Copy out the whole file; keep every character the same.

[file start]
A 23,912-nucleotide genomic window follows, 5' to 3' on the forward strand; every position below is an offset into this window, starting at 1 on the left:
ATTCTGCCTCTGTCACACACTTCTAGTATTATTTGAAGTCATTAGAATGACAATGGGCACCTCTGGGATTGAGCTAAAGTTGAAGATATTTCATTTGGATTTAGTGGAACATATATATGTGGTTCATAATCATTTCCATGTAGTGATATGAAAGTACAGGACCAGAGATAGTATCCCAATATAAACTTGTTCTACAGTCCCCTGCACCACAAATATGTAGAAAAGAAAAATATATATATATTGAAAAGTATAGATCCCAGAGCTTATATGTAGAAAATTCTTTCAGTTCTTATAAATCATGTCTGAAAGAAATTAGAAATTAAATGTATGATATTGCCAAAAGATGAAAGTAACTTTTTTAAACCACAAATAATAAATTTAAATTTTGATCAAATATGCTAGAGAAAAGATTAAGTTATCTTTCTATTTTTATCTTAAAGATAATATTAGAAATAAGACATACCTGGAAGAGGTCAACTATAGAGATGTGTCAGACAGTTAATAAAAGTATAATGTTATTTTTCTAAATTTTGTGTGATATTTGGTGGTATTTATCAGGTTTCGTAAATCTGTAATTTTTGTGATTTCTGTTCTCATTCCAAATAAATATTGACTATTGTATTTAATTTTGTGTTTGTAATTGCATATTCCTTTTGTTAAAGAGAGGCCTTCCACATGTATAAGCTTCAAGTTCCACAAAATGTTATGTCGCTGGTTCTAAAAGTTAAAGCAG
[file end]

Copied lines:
A 23,912-nucleotide genomic window follows, 5' to 3' on the forward strand; every position below is an offset into this window, starting at 1 on the left:
ATTCTGCCTCTGTCACACACTTCTAGTATTATTTGAAGTCATTAGAATGACAATGGGCACCTCTGGGATTGAGCTAAAGTTGAAGATATTTCATTTGGATTTAGTGGAACATATATATGTGGTTCATAATCATTTCCATGTAGTGATATGAAAGTACAGGACCAGAGATAGTATCCCAATATAAACTTGTTCTACAGTCCCCTGCACCACAAATATGTAGAAAAGAAAAATATATATATATTGAAAAGTATAGATCCCAGAGCTTATATGTAGAAAATTCTTTCAGTTCTTATAAATCATGTCTGAAAGAAATTAGAAATTAAATGTATGATATTGCCAAAAGATGAAAGTAACTTTTTTAAACCACAAATAATAAATTTAAATTTTGATCAAATATGCTAGAGAAAAGATTAAGTTATCTTTCTATTTTTATCTTAAAGATAATATTAGAAATAAGACATACCTGGAAGAGGTCAACTATAGAGATGTGTCAGACAGTTAATAAAAGTATAATGTTATTTTTCTAAATTTTGTGTGATATTTGGTGGTATTTATCAGGTTTCGTAAATCTGTAATTTTTGTGATTTCTGTTCTCATTCCAAATAAATATTGACTATTGTATTTAATTTTGTGTTTGTAATTGCATATTCCTTTTGTTAAAGAGAGGCCTTCCACATGTATAAGCTTCAAGTTCCACAAAATGTTATGTCGCTGGTTCTAAAAGTTAAAGCAG